Those donations did not always translate to favorable votes. New Assemblymember Esmerelda Soria, a Democrat who represents parts of the Central Valley, was the top beneficiary of money from a Western States Petroleum Association-affiliated committee. Soria voted Monday to support the legislation despite industry opposition.
The only Democrat to vote against the potential oil profits penalty was Assemblymember Jasmeet Bains, whose district includes Kern County, home of the state’s oil industry. Her vote appeared to irk the Newsom administration.
Bains, a family medicine and addiction doctor who was first elected in November, tweeted a picture of the vote, saying: “Stand alone if you must, but always stand for truth.”
Dana Williamson, Newsom’s chief of staff, replied: “Alone and confused you shall likely remain.”
Bains said she voted against the bill because during the height of the gasoline price spike last summer, the Newsom administration and legislative leaders refused to suspend the state’s gas tax. They argued oil companies would not pass along the savings to drivers.
“What’s to stop them from passing on the cost of this new tax with high prices at the pump?” Bains said. “That inconsistency is even more frustrating.”
Though the industry couldn’t stop the legislation, its presence could be felt in the final version, said Chris Micheli, a veteran California lobbyist who represents business clients but was not involved in the oil profits legislation. Newsom initially called for the Legislature to pass a new tax on oil company profits. Then he asked lawmakers to instead impose a penalty if oil company profits surpassed a certain threshold.
Finally, Newsom and lawmakers agreed to let the California Energy Commission decide, punting the decision to a five-person panel appointed by Newsom with the consent of the state Senate. The bill also creates a new state agency with the power to monitor the petroleum markets, including requiring oil companies to disclose lots of data about their pricing.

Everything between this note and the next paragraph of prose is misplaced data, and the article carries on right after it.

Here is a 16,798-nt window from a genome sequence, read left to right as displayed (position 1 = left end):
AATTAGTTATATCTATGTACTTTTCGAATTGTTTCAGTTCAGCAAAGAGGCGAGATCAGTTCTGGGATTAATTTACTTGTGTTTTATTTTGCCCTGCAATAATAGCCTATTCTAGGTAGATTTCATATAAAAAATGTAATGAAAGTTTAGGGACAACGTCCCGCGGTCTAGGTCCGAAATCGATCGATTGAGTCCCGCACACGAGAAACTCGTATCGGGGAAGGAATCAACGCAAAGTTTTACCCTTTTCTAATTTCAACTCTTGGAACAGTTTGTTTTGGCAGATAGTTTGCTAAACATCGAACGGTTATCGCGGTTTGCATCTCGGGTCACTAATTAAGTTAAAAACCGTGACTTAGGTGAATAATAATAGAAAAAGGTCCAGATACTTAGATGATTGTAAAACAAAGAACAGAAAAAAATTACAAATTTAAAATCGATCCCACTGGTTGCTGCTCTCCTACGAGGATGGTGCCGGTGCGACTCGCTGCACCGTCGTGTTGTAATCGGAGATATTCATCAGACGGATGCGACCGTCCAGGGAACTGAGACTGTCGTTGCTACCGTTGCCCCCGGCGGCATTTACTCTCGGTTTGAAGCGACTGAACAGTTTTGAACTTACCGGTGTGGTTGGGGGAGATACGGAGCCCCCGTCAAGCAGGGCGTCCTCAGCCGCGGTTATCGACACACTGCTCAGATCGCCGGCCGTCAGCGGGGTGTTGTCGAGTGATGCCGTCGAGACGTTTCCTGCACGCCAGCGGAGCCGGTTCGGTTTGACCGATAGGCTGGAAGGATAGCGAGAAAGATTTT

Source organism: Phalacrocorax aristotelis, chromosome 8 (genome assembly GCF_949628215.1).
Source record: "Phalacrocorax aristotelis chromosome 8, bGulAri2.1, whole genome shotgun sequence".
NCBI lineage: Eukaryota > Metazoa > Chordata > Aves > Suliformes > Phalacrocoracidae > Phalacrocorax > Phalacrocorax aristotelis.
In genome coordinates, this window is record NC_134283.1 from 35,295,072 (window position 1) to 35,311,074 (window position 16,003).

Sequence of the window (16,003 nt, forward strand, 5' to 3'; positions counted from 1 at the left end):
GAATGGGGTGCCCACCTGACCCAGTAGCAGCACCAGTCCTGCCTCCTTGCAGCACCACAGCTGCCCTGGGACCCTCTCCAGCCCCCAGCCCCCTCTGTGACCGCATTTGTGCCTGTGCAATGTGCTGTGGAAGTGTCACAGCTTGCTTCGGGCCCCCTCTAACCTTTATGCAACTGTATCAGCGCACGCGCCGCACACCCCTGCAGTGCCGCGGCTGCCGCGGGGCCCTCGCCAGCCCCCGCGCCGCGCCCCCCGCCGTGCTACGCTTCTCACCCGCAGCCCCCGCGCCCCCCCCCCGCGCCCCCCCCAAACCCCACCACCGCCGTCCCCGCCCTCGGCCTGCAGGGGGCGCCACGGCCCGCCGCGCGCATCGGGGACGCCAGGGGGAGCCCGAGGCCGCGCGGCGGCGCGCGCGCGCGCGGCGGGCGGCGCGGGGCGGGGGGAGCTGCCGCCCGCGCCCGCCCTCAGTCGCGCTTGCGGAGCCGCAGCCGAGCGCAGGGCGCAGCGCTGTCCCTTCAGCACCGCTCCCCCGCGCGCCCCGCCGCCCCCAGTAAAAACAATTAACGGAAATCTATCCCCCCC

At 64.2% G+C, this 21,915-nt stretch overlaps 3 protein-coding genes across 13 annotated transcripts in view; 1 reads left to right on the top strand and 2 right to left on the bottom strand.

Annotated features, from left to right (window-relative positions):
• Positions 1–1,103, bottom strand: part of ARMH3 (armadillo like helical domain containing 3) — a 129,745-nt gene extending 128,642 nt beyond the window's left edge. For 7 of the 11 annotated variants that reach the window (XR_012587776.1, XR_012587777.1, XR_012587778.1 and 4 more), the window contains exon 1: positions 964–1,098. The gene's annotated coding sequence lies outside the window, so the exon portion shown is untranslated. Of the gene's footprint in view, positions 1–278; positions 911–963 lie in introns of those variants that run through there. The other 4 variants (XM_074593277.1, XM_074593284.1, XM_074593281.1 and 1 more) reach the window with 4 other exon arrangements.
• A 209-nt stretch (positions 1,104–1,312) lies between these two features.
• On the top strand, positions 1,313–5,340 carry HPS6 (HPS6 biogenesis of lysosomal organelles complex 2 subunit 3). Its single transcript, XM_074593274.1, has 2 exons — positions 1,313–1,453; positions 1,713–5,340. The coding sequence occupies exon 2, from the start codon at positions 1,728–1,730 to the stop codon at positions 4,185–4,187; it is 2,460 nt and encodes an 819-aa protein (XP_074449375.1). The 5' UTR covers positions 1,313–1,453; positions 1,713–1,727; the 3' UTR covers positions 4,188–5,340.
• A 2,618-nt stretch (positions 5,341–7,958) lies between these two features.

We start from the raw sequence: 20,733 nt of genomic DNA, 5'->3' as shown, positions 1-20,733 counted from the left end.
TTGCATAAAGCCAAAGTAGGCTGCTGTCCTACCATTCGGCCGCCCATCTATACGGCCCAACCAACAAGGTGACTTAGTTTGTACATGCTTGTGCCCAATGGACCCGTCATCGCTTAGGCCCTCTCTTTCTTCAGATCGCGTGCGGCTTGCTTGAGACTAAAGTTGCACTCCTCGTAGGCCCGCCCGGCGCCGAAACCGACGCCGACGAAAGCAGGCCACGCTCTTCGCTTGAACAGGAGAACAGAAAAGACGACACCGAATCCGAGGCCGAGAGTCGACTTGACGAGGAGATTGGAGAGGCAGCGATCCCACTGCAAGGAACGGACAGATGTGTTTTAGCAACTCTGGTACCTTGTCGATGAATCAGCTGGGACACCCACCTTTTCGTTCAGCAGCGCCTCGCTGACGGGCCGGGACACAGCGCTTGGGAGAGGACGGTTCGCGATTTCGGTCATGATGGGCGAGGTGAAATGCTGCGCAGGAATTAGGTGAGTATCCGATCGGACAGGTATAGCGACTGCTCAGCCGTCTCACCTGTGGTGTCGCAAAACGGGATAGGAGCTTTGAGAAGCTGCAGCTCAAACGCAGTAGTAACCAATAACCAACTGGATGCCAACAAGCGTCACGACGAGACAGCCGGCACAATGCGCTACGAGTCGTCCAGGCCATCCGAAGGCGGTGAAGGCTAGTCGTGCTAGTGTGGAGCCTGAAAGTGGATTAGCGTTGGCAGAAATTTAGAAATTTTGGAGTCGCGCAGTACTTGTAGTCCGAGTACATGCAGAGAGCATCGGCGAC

“The fact it took them three different substantive proposals to find something that would actually pass the Legislature I think goes to show the continued power and influence of the oil industry in this state,” Micheli said.
Next year, the oil industry will be looking to exert its influence in another arena — public opinion. The industry is challenging a new state law that bans drilling new oil wells nearby homes, schools and other sensitive areas. Voters will decide in 2024 whether to uphold the law.
“The partisan numbers of the two houses of the Legislature have dramatically changed,” Micheli said, referring to Democrats now having total control over state government. “The broader business community is going to have to go to the voters on some issues of public policy.”
Newsom acknowledged Monday the importance of oil for the global economy, telling reporters: “I’m driving home tonight” and “I’m flying this weekend.”
“Oil has built the American economy, built the industrial economy, I get it,” Newsom said. “But we are transitioning. And all I’m asking for is don’t rip us off anymore.”